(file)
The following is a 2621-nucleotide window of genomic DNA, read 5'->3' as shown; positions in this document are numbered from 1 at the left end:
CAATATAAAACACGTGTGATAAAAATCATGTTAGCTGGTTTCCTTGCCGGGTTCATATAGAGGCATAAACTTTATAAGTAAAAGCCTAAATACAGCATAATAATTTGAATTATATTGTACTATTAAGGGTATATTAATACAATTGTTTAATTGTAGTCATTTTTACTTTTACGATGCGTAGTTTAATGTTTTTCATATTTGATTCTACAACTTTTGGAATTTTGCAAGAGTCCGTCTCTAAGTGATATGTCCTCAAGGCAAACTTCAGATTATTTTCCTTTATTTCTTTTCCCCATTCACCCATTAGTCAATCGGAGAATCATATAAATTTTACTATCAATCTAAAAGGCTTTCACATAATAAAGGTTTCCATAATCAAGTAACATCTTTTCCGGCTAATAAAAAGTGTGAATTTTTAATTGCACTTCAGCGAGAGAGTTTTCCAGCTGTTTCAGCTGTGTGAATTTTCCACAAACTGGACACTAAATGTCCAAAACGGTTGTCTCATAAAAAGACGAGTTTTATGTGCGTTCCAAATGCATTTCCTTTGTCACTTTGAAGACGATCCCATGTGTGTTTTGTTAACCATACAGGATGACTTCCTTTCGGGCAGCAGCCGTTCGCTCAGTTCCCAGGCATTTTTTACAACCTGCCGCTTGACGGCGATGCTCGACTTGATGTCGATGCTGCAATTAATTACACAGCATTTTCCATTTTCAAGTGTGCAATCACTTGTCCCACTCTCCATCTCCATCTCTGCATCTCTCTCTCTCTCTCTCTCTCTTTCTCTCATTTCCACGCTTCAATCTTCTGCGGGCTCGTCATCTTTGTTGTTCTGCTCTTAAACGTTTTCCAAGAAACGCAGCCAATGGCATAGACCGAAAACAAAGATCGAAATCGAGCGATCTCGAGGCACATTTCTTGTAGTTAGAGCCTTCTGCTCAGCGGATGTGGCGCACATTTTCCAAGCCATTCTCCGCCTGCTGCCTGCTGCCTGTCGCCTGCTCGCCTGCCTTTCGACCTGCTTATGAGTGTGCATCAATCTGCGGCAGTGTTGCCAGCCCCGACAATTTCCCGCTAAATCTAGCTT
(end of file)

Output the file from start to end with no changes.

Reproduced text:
The following is a 2621-nucleotide window of genomic DNA, read 5'->3' as shown; positions in this document are numbered from 1 at the left end:
CAATATAAAACACGTGTGATAAAAATCATGTTAGCTGGTTTCCTTGCCGGGTTCATATAGAGGCATAAACTTTATAAGTAAAAGCCTAAATACAGCATAATAATTTGAATTATATTGTACTATTAAGGGTATATTAATACAATTGTTTAATTGTAGTCATTTTTACTTTTACGATGCGTAGTTTAATGTTTTTCATATTTGATTCTACAACTTTTGGAATTTTGCAAGAGTCCGTCTCTAAGTGATATGTCCTCAAGGCAAACTTCAGATTATTTTCCTTTATTTCTTTTCCCCATTCACCCATTAGTCAATCGGAGAATCATATAAATTTTACTATCAATCTAAAAGGCTTTCACATAATAAAGGTTTCCATAATCAAGTAACATCTTTTCCGGCTAATAAAAAGTGTGAATTTTTAATTGCACTTCAGCGAGAGAGTTTTCCAGCTGTTTCAGCTGTGTGAATTTTCCACAAACTGGACACTAAATGTCCAAAACGGTTGTCTCATAAAAAGACGAGTTTTATGTGCGTTCCAAATGCATTTCCTTTGTCACTTTGAAGACGATCCCATGTGTGTTTTGTTAACCATACAGGATGACTTCCTTTCGGGCAGCAGCCGTTCGCTCAGTTCCCAGGCATTTTTTACAACCTGCCGCTTGACGGCGATGCTCGACTTGATGTCGATGCTGCAATTAATTACACAGCATTTTCCATTTTCAAGTGTGCAATCACTTGTCCCACTCTCCATCTCCATCTCTGCATCTCTCTCTCTCTCTCTCTCTCTTTCTCTCATTTCCACGCTTCAATCTTCTGCGGGCTCGTCATCTTTGTTGTTCTGCTCTTAAACGTTTTCCAAGAAACGCAGCCAATGGCATAGACCGAAAACAAAGATCGAAATCGAGCGATCTCGAGGCACATTTCTTGTAGTTAGAGCCTTCTGCTCAGCGGATGTGGCGCACATTTTCCAAGCCATTCTCCGCCTGCTGCCTGCTGCCTGTCGCCTGCTCGCCTGCCTTTCGACCTGCTTATGAGTGTGCATCAATCTGCGGCAGTGTTGCCAGCCCCGACAATTTCCCGCTAAATCTAGCTT